Wytchwood Review: toil and trouble
Oh good, you’re awake. Finally. You’ve been sleeping for aaaaaages. Or not. Hard to say really, as time seems to flow differently around your… rather humble abode. Anyway, to business — I’m here to collect. You know, our agreement? Why are you looking at me like that, did you hit your head or something? You owe me, and I’m saying it’s time to pay up. I don’t care if you’ve forgotten about our contract, a deal’s a deal. So while you’re running around and fulfilling your half of the agreement, maybe something will spark in that memory bank of yours and remind you why you asked for my assistance in the first place… and why it comes with such a heavy price.
So begins Wytchwood, a story-rich crafting saga spanning 8+ distinct and lovingly illustrated biomes. Available on PC and consoles for a fair price of $19.99, Wytchwood allows players to take on the role of an old witch so they may “explore a strange countryside, collect magic ingredients, brew sorcerous spells, and pass judgement upon a capricious cast of characters.” A roughly 10 – 15 hour romp through the woods, swamp, fields, graveyards, and more, Wytchwood is surprisingly addicting, time whizzing by while traipsing around these enchanting worlds.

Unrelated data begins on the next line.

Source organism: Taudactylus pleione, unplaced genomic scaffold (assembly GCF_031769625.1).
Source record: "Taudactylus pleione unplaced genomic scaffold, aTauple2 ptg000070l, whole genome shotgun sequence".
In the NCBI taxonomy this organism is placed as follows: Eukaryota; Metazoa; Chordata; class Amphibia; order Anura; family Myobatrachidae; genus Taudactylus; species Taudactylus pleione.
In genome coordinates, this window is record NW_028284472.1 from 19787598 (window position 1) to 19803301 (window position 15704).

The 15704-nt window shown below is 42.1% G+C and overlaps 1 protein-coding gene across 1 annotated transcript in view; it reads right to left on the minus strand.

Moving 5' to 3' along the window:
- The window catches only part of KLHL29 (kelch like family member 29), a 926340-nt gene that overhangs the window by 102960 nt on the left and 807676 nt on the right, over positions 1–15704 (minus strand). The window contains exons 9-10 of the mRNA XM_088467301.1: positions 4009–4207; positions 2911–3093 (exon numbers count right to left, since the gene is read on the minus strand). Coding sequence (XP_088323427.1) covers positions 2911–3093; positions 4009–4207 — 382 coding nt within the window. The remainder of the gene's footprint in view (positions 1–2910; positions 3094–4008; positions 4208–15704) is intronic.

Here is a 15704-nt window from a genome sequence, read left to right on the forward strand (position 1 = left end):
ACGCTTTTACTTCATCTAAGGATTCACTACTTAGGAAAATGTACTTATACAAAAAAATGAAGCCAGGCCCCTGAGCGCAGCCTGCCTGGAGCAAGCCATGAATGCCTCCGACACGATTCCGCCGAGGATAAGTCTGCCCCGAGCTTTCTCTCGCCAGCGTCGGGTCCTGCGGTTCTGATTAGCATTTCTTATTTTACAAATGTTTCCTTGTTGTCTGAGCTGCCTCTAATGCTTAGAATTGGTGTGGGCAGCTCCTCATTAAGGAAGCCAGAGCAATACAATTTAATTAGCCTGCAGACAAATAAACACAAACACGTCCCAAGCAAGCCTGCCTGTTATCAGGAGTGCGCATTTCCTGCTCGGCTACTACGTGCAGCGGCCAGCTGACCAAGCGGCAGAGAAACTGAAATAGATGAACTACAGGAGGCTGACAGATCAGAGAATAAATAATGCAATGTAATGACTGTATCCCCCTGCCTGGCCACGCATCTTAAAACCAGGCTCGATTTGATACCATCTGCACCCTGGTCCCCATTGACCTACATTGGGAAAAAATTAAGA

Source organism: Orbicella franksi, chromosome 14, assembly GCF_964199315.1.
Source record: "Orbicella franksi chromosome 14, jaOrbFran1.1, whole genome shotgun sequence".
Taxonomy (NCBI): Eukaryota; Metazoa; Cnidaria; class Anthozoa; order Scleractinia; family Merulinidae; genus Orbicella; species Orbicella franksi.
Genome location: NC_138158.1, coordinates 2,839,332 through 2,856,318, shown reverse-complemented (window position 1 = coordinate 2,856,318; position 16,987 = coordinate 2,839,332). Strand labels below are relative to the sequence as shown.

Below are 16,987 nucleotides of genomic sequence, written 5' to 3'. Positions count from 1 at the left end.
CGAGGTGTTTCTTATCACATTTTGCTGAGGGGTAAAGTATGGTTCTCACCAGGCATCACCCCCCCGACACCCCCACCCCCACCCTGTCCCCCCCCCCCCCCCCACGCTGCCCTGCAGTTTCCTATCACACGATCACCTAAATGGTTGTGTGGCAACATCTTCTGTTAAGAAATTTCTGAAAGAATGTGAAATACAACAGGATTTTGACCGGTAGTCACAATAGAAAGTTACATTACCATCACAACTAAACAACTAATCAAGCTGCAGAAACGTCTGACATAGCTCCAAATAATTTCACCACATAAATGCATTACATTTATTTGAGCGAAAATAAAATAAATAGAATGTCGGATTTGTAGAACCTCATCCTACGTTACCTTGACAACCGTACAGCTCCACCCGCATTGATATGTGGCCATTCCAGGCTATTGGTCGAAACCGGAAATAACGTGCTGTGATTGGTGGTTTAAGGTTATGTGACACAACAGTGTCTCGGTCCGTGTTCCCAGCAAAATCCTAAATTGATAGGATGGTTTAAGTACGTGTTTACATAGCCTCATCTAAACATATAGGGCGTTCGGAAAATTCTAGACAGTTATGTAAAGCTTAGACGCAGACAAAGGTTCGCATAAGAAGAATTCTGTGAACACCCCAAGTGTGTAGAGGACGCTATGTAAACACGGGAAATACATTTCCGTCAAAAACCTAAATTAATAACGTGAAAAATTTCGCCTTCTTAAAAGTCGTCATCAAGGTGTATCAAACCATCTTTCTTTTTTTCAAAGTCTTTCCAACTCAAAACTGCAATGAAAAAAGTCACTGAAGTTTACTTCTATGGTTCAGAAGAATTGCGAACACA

As mentioned above, Wytchwood has players taking on the role of a lone witch who has suddenly awaken from a suspiciously deep slumber by a rampaging goat. Shaking off the drowsiness, the witch shoos the goat out of her home, only to notice that it had eaten all but one of the pages in her grimoire. Upset, she launches outside to chase the goat, only to learn that the goat can speak! Startled, she asks the goat why they’ve eaten practically all the pages in her magical spell book and why they’ve even intruded upon her home. The answer surprises her even more — the goat has come to collect on their part of the deal they’d struck — a deal the witch has no memory of making. Forced to find out more on her own, the witch obeys the goat’s commands: gather the souls of 12 animals, such as the bear, ox, leech, and snake, and bring them back to the goat. Or else.